- The Washington Times - Saturday, January 1, 2005

This year I’m going to focus on one New Year’s resolution: prayer. Recently, U.S.News & World Report published a feature on prayer. They polled readers to learn about how people pray. They provided historical background on the history of prayer, and how, regardless of religion, people have felt the need to pray since there have been people.

I’m not very skilled at praying. Like a lot of folks, I don’t pray until things start going badly. Some of my best prayers have come after a long night at the pub. I would usually be kneeling, usually in front of the commode.

I am not the only one who has limited praying skills. Some of the folks who responded to the poll have wacky ideas about what prayer is about. One fellow prayed that his broken car would heal itself; he claims it did. Another prayed that a couple that helped break up his marriage would also break up; he claims his prayers did the trick.

That is absurd, of course. It’s also absurd that Osama bin Laden and his boys pray for the destruction of America, or pray before they lop off the head of an innocent man, or pray before they set off a bomb in the middle of a crowded market. In their twisted minds, they believe the Almighty is on their side.

But that doesn’t make prayer absurd. Prayer is no different than anything else in this conflicted world. There is good prayer and bad prayer — that is, there are people who pray well and people who pray badly. For that matter, there are good people and bad people, and bad people who have some good qualities and good people who have some bad aspects in them.

That is why we must pray.

I’m certainly no theologian or philosopher but at the middle age of 42, one thing has become clear: There is good in this world and there is evil, and with every decision every moment of every day, we move in one direction or the other.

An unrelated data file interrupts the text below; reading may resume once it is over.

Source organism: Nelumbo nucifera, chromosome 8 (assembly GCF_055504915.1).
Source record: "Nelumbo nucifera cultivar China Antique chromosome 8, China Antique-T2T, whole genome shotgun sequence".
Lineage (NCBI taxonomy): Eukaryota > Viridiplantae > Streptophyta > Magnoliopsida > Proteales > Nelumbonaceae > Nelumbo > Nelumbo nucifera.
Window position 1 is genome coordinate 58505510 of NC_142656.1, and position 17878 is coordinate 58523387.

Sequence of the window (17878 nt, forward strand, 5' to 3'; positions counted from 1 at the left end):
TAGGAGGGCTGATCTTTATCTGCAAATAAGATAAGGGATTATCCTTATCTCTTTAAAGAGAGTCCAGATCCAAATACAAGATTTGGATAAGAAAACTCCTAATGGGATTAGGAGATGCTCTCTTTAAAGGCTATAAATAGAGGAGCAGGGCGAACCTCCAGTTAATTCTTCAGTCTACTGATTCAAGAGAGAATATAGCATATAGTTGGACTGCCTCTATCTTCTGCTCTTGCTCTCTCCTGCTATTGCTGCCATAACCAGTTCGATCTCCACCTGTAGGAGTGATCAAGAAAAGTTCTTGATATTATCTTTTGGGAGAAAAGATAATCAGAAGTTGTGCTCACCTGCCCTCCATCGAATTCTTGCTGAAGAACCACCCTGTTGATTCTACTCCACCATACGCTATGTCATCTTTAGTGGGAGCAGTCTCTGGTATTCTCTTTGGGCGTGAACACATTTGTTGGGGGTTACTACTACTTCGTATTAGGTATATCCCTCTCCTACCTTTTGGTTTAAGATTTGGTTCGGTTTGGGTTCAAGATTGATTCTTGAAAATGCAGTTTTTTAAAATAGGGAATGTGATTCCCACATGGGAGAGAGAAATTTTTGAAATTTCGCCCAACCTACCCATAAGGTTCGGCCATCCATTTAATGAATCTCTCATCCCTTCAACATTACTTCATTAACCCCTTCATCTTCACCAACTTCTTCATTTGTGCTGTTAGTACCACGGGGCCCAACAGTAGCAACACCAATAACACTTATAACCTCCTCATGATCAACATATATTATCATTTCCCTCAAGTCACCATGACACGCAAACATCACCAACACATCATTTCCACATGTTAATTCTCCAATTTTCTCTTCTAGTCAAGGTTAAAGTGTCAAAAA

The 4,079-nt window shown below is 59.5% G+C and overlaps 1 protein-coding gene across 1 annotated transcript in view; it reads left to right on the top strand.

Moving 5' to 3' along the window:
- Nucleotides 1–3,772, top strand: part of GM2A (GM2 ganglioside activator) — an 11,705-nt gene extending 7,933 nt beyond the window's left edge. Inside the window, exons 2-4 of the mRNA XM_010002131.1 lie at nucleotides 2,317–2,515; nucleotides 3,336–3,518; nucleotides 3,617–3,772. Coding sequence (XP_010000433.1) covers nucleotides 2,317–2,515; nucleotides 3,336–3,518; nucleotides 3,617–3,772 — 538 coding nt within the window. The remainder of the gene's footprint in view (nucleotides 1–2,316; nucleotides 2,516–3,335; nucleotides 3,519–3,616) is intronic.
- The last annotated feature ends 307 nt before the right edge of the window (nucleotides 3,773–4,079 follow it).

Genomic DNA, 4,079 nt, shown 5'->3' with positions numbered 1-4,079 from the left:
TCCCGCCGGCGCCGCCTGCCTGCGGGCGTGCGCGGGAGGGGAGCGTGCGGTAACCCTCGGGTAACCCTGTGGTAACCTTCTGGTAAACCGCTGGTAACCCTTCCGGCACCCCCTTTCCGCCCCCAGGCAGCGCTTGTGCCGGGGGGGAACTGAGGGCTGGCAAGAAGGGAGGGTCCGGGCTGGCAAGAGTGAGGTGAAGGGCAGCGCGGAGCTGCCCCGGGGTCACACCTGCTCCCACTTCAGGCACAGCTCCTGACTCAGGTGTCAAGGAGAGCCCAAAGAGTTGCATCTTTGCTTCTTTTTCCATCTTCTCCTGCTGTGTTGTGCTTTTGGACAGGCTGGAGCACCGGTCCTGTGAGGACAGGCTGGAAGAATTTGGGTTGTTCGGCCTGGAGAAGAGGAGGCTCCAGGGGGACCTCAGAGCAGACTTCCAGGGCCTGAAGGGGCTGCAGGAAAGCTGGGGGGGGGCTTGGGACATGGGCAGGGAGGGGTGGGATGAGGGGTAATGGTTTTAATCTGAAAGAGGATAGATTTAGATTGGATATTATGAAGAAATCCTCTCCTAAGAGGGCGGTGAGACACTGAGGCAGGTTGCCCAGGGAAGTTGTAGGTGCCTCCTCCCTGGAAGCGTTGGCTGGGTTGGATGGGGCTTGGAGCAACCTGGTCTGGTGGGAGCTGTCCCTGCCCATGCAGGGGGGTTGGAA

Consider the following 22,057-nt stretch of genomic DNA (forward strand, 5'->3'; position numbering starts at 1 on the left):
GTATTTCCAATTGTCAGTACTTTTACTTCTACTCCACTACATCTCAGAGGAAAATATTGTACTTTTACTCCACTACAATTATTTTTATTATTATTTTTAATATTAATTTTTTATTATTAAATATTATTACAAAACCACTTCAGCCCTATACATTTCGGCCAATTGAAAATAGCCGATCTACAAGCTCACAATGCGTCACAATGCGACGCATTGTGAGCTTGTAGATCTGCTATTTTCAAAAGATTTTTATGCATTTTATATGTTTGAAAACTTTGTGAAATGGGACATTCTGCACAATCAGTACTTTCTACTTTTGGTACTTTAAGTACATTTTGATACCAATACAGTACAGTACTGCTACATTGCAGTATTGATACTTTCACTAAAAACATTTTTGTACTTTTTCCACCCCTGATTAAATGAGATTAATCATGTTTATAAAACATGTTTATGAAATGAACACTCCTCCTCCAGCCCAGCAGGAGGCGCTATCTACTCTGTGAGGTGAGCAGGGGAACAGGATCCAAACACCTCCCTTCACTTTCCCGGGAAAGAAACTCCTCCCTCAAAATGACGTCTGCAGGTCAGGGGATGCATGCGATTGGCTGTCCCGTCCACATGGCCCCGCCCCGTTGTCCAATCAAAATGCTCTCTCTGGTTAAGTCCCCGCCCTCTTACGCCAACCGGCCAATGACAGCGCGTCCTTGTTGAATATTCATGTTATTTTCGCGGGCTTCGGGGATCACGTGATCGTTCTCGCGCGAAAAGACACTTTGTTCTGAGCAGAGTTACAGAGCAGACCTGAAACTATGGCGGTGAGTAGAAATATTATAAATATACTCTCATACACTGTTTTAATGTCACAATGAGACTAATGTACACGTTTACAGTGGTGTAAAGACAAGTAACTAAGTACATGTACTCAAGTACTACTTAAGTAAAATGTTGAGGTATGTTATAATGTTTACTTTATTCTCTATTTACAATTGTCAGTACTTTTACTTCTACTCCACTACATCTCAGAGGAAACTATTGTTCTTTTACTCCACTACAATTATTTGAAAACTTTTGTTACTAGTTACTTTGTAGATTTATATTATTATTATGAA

Greek philosophers had names for what is good. They believed prudence, temperance, courage and justice were virtues all people longed for and should strive to master.

And while we’re striving for good, we need to fight the bad: excessive pride, envy, gluttony, lust, anger, greed and sloth. These are known as the seven deadly sins — and activities I usually save for the weekend.

Which is why I must pray.

To be sure, this world is a battleground between good and evil. That battle rages in every human heart. That battle rages within every religion, political system and on and on. Prayer reaches out to truth and beauty — reaches out to God.

Prayer is like tuning a radio. It is a deliberate, conscious effort to hear with greater clarity what good and truth and beauty are and then, it can be hoped, align ourselves with them. The idea is also to become more aware of what is bad and to fend it off.

If you’re a cynic, you think this whole concept is silly — that reaching out to the Almighty to get closer to truth is silly. But you know in your own heart it makes sense — that you long for the same truth, beauty and virtue as every human does.

Would you really enjoy a movie in which the star is cowardly rather than courageous? Would you root for a character motivated by hatred or one who risks everything for love?

It’s really not so complicated. We all long for beauty and detest ugliness. We all long to become good and root out evil. Prayer can help us, though it’s not easily done well. Perhaps if Osama were as adept at praying as displaying excessive pride, he would see the evil of his ways.

I hope to achieve such clarity in my own little existence. That is why I’m trying to get better at praying this year.


Mr. Purcell is a free-lance writer based in Mt. Lebanon, PA.


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